If I haven't explained PQA in depth very well, it's because I am not very good at this thing called TPRS quite yet. If I were to have been a pro already, I would have certainly mentioned PQA.
PQA stands for Personalized Questions and Answers.
I actually bought a book by Ben Slavic called PQA in a Wink. Since I was taking graduate classes all summer, I wasn't able to get into the reading and preparation for teaching TPRS until during the actual school year. So I am learning while doing.
But I digress. If you're curious about PQA and TPRS in general, you might read Ben Slavic's explanation in his blog on the Three Steps of TPRS.
At the beginning of class, when you want to teach a new story, you have your three structures that you want to use and you can use one of them in the present tense.
So today, I had the three structures from Blaine's story:
quería comer - he/she wanted to eat
sabía - he/she knew
le dijo - he/she told him/her
I started off with class asking in the present tense (because those phrases are in the past), "¿Quién quiere comer?" (Who wants to eat?)
Well if you've taught high school before, you should know that high school students are always hungry. So I had some students suggest some things. We talked about how they wanted to eat steak, salad, and then I asked who wanted to eat 'chocolate'. I wanted to kind of follow Blaine's story since this is my first year. In the story a girl wants to eat chocolate from a place but there is none.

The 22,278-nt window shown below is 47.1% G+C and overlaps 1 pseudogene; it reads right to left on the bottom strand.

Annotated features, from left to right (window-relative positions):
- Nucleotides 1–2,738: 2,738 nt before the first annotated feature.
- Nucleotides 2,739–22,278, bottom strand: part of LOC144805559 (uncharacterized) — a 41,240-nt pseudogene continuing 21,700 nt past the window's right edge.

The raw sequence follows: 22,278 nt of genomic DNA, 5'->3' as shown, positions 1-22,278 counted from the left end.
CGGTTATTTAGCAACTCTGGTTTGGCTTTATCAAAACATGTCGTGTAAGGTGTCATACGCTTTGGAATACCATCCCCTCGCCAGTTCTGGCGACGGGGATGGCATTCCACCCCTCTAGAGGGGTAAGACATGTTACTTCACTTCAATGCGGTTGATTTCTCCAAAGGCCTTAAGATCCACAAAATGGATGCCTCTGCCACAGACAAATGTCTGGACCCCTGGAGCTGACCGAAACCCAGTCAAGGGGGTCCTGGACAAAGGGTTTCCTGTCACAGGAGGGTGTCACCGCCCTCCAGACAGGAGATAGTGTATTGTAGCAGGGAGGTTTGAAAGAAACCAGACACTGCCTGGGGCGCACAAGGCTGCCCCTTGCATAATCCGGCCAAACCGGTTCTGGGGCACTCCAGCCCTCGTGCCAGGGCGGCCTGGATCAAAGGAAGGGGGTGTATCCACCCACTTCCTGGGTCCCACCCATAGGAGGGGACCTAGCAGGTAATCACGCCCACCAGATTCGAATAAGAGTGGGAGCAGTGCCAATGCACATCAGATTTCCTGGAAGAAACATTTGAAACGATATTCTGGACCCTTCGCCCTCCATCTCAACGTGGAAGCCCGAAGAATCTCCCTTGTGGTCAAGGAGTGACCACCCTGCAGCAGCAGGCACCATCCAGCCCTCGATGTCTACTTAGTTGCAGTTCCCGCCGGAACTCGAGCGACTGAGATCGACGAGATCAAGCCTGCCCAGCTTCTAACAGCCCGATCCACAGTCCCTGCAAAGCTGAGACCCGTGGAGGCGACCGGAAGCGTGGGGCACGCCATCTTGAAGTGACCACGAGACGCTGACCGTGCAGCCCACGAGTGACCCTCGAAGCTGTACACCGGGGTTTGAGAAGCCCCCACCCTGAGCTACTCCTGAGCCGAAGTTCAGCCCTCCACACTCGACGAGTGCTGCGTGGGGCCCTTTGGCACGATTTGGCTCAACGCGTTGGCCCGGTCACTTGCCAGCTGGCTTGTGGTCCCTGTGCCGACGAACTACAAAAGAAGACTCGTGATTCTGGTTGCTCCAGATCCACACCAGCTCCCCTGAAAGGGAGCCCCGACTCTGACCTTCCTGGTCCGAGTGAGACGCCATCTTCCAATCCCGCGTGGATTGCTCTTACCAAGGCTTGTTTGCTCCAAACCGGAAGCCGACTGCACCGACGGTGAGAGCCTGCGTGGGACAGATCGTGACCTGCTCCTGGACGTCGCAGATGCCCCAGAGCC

And after the 5-10 minutes of PQA, we were able to start the story and I went into the past tense. I could easily start off the story as in previous stories but now add the new phrase in the past tense. It was seamless. Students could go from the present to the past tense in their heads without any problem.
For whatever reason, I have not done this. Instead, I usually ask for a volunteer and then start creating a story instead of seeing who will play along with me beforehand and that's how they can get into the story. This makes more sense and you get to practice the present and the past tense of a structure during class. Not to mention that in the rest of the story, you can refer to the other things that the other students said to compare and contrast with your main character.
It's great for establishing potential parallel story lines before you're even storytelling.
Now this is one of the ways to do PQA in class. As Ben Slavic says in his blog entry, some teachers would rather just use PQA during the entire class because you're just talking with your students and practicing the language.
A positive for PQA is that it can help you warm up a little as a class without jumping into asking the whole class for details too soon.